Tim Allen, Mate, Stop Trying To Defend Using 'Provocative Words' Like The N-Word

There are better hills to die on than this one, Tim.

One of the strangest – and dumbest – topics of discussion that has come up in recent years and caused something of a generational divide is the notion of “PC” or “woke” culture. The latest Hollywood star of a bygone era to share their two cents on the matter is none other than Tim Allen, who had some interesting views on the usage of “provocative words” like the N-word.

Speaking of “problematic things people thought are still okay today”…

Appearing on The View, Allen went on a tirate against the “PC culture” today (which isn’t a thing) and had an almighty whinge over how older comedians like himself can’t tell certain, problematic jokes without getting in trouble.

“And you know, what I got to do sometimes sometimes is explain – which I hate – in big arenas, that this is a thought police thing and I do not like it. But when I use these words, this is my intent behind those words. So as long as you know my intent… I still get people who say, ‘Just don’t say it.’ And I said I’m not going to do that.

“I’m surprised they haven’t [run him out of town] because I do use some provocative words, but I tell them, it’s words I really got from my parents,” They said this stuff. When we talked about it… We can’t even say this stuff. Can’t even point to it.”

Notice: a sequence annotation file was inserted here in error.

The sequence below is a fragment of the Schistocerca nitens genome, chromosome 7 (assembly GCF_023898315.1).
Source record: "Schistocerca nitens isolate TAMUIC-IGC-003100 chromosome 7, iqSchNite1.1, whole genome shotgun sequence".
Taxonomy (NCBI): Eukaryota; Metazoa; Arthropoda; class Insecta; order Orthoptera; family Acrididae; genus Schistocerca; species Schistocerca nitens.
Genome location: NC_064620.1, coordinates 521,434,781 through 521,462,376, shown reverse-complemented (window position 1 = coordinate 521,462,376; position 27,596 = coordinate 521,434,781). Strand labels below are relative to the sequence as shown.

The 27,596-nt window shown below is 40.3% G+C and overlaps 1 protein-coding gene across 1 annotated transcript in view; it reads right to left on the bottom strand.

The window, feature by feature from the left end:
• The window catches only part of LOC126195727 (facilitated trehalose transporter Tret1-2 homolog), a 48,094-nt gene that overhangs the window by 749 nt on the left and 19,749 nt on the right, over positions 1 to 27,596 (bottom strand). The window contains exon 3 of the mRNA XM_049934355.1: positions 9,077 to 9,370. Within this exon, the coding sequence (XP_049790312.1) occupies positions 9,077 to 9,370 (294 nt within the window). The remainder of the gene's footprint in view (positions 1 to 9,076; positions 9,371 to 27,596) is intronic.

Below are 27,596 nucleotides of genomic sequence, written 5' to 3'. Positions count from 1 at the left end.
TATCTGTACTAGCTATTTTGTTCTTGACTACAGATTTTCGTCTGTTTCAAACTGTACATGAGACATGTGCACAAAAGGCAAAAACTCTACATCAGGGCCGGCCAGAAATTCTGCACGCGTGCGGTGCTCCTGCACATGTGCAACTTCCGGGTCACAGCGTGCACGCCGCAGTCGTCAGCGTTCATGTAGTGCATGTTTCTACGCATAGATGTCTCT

Uh huh, right. I hear what you’re saying there, Tim Allen, but maybe instead of blaming “PC culture” (again, not a thing) for your inability to say “provocative words”, perhaps you should look at why this is more an issue with you rather than the culture.

The comedy climate has changed dramatically since the 80s and Tim Allen, mate, you’re still stuck in the past. Instead of adapting and updating your material for audiences today, you’re just having a whinge over your old stuff no longer being relevant.

So instead of going around complaining about younger generations not allowing you to be “funny,” maybe go and come up with new, updated material that doesn’t require you to use problematic words.

Having said all that, we shouldn’t be surprised that a white conservative middle-aged “comedian” like Tim Allen is going around blaming “PC culture” for not being funny anymore.

The guy has had a history of complaining about being allowed to say the N-word as much as he wants as long as there is no “racist” intent behind it, so having him whinge about “PC culture” is actually pretty tame compared to his previous complaints. Plus it shows how he still doesn’t get the context as to why using the N-word as a white man is offensive.

So Tim Allen, mate, if you’re still doing the same jokes that involve using the N-word from decades ago and you’re not getting the same laughs as you once were, don’t blame the audience, blame yourself for not updating your material.

Always be in the loop with our snackable podcast breaking the biggest story of the day. Subscribe to It’s Been A Big Day For… on your favourite podcast app.

Pop-up Channel

Follow Us